• The Faculty of Health and Social Sciences
  • The Bournemouth University Business School – home to the International Centre for Tourism & Hospitality Research


National rankings
Complete (2025)[20]56
Guardian (2024)[21]99
Times / Sunday Times (2024)[22]81
Global rankings
ARWU (2023)[23]801—900
QS (2025)[24]771–780
THE (2024)[25]401–500



In 2011 the university was awarded the Queen's Anniversary Prize for Higher and Further Education, for "world-class computer animation teaching with wide scientific and creative applications".[26] In 2014 the courses at the university were praised by the Prime Minister in Parliament.[27]

Rankings and reputation


Bournemouth University appeared for the first time in the Times Higher Education World University Rankings[28] in 2015/16: ranked joint 401–500 in the world and 57th among UK universities. The university experienced a brief upward trend in national rankings: in 2016, it rose from 65th to 54th in The Complete University Guide,[29] from 71st to 63rd place in The Guardian University League Table[30] and from 88th to joint 82nd in the Sunday Times Good University Guide.[31] The high salary increases awarded to Bournemouth University Vice Chancellor John Vinney were justified as a reflection of this improvement.[12][32]

Student life


The Students' Union at Bournemouth University (SUBU) is based on the Talbot Campus at the Student Centre, which was opened in 2015. Its facilities are open to students at Lansdowne Campus and the partner colleges.

SUBU has over 120 clubs and societies for students to take part in alongside their studies at Bournemouth University. SUBU itself is composed of various departments, such as SUBU Advice, Democracy and Equality, Representation, Volunteering, Insight and Policy and Activities.

SUBU operates numerous venues including the nightclub The Old Fire station on the Lansdowne campus, the Student Shop, Ground Up Cafe and with Dylans Bar on Talbot.[33]

Notable people


Notable academics


Notable alumni


See also



  1. ^ a b "Report and Financial Statements for the year ended 31 July 2022" (PDF). Bournemouth University. Retrieved 21 February 2023.
  2. ^ a b c "Where do HE students study?". Higher Education Statistics Agency. Retrieved 1 March 2020.
  3. ^ "Bournemouth University graduates celebrating Oscar success". Retrieved 14 January 2015.
  4. ^ "Teaching Excellence Framework 2023 Outcomes". Office for Students. Retrieved 28 September 2023.
  5. ^ a b "Bournemouth University". Archived from the original on 30 October 1996. Retrieved 15 July 2015.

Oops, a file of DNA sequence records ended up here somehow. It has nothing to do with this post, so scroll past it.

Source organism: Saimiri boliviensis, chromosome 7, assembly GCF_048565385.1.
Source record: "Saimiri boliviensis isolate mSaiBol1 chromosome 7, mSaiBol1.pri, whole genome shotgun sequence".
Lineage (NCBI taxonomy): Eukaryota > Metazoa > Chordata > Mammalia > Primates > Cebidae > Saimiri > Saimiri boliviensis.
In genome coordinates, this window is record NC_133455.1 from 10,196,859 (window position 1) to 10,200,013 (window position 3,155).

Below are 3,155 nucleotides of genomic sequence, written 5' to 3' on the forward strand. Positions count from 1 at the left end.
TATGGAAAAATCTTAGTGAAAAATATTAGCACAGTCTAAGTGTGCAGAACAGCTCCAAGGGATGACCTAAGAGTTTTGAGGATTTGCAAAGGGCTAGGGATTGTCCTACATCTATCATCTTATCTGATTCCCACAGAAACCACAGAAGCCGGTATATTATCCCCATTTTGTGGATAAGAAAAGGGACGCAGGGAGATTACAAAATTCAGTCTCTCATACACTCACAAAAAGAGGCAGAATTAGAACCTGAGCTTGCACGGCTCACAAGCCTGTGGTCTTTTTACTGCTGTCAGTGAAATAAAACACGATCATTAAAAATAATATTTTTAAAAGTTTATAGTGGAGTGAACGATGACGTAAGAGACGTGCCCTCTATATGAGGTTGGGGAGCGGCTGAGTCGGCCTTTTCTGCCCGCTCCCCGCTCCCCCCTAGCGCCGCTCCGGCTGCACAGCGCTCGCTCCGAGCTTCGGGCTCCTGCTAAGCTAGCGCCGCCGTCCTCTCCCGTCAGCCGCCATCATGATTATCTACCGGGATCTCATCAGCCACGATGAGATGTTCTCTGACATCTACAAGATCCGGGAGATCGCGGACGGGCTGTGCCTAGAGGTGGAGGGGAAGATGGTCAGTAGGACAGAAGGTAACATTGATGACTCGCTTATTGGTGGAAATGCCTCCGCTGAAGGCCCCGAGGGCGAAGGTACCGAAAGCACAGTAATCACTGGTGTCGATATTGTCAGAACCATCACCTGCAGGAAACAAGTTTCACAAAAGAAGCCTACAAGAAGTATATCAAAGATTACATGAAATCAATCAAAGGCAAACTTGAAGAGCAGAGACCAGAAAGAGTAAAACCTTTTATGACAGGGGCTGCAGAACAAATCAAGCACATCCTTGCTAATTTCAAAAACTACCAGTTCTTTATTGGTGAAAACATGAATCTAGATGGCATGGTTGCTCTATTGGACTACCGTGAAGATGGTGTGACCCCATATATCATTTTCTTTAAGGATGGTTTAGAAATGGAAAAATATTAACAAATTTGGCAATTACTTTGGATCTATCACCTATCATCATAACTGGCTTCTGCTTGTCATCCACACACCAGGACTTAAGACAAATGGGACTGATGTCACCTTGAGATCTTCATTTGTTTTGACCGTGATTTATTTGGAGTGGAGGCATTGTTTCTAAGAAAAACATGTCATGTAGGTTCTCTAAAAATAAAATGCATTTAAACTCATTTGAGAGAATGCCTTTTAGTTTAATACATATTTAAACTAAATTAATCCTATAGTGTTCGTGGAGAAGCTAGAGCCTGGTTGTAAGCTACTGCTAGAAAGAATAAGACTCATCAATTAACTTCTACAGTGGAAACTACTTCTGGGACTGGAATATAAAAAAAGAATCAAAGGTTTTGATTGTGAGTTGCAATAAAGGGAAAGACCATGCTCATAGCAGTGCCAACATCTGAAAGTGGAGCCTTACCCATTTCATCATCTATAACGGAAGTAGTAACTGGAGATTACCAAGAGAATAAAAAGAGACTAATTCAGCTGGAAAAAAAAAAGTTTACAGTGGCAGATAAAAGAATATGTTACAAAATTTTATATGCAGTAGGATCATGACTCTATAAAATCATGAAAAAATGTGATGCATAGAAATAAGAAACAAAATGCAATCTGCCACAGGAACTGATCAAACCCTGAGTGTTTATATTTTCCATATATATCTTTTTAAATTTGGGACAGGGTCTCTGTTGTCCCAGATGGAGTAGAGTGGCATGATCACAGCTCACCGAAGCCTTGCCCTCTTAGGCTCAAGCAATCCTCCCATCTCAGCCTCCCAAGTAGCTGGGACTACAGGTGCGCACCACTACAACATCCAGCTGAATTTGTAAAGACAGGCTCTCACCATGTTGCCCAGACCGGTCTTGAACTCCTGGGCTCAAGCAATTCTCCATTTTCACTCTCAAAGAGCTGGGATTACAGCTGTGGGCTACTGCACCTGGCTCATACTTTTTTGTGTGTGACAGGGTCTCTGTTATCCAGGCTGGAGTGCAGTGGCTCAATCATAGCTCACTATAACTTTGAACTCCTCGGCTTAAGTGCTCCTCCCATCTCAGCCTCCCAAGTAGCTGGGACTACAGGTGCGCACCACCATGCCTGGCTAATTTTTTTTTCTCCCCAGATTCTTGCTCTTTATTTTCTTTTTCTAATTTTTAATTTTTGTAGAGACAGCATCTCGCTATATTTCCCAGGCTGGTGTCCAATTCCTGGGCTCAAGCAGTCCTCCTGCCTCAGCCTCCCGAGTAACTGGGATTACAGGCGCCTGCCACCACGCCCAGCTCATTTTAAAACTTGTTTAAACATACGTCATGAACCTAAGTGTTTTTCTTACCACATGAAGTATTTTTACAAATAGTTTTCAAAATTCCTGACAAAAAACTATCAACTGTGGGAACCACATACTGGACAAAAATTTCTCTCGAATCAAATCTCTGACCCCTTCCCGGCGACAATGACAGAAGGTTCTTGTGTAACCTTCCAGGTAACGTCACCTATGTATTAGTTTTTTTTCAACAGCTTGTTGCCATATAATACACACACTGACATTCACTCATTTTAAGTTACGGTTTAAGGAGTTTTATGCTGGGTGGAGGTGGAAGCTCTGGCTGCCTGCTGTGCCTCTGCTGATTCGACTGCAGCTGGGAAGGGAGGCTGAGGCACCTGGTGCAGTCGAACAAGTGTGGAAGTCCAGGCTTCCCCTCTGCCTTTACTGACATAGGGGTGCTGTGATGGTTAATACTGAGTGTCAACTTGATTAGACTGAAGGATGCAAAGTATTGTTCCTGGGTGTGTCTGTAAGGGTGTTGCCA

6. ^ a b c Hansard, HC Deb 1 July 1965
  7. ^ a b "Dr Bernard MacManus". Bournemouth Echo. Retrieved 15 July 2015.
  8. ^ "Error 404 - Bournemouth University" (PDF). Archived from the original (PDF) on 20 April 2013. Retrieved 15 July 2015.
  9. ^ "Archived copy". Archived from the original on 30 October 1996. Retrieved 11 January 2022.{{cite web}}: CS1 maint: archived copy as title (link)
  10. ^ "New £10.5 million student centre opens at BU". Retrieved 15 July 2015.
  11. ^ "BU chief under fire for taking 20 per cent pay rise (he now earns £305k a year)". Bournemouth Echo.
  12. ^ a b "Under fire Bournemouth University boss best paid public sector chief in Dorset". Bournemouth Echo.
  13. ^ Khomami, Nadia (23 February 2017). "University vice-chancellors' average pay now exceeds £275,000". The Guardian.
  14. ^ "Bournemouth managers under fire over pay rises". 8 January 2014.
  15. ^ a b c d e "Error 404 - Bournemouth University". Archived from the original on 4 March 2016. Retrieved 15 July 2015.
  16. ^ "Work begins on Bournemouth University International College - News & Events". Retrieved 15 July 2015.
  17. ^ Bournemouth University. "Festival of Design and Innovation 2012 - Bournemouth University - School of Design, Engineering & Computing - Home Page". Archived from the original on 23 January 2019. Retrieved 15 July 2015.
  18. ^ "Bournemouth Media School". Archived from the original on 4 November 2006. Retrieved 25 November 2006.
  19. ^ "Centre for Excellence in Media Practice". Archived from the original on 4 September 2021. Retrieved 25 November 2006.
  20. ^ "Complete University Guide 2025". The Complete University Guide. 14 May 2024.
  21. ^ "Guardian University Guide 2024". The Guardian. 9 September 2023.
  22. ^ "Good University Guide 2024". The Times. 15 September 2023.
  23. ^ "Academic Ranking of World Universities 2023". Shanghai Ranking Consultancy. 15 August 2023.
  24. ^ "QS World University Rankings 2025". Quacquarelli Symonds Ltd. 4 June 2024.
  25. ^ "THE World University Rankings 2024". Times Higher Education. 28 September 2023.
  26. ^ "Winners of the Queen's Anniversary Prizes announced". Retrieved 15 July 2015.
  27. ^ Hansard,
  28. ^ "World University Rankings 2015-16". Times Higher Education. 30 September 2015. Retrieved 1 October 2015.
  29. ^ "BU leaps 11 places in The Complete University Guide table". 2015. Retrieved 5 October 2015.
  30. ^ "BU jumps eight places in Guardian University League Table". 2015. Retrieved 5 October 2015.
  31. ^ "Bournemouth University rises six places in Sunday Times Good University Guide". 2015. Retrieved 5 October 2015.
  32. ^ "'It's bringing Bournemouth University into disrepute': calls made to freeze vice-chancellor's pay". Bournemouth Echo.
  33. ^ "EVENTS, VENUES, SHOP". Retrieved 15 July 2015.
  34. ^ "New podcast engages audiences in a 'Career in Ruins'". UK Archaeology News. 3 May 2019. Retrieved 1 January 2021.
  35. ^ "Women in Sustainability: Holly Budge – Adventurer, Conservationist". Women in Sustainability. 6 July 2018. Retrieved 28 June 2021.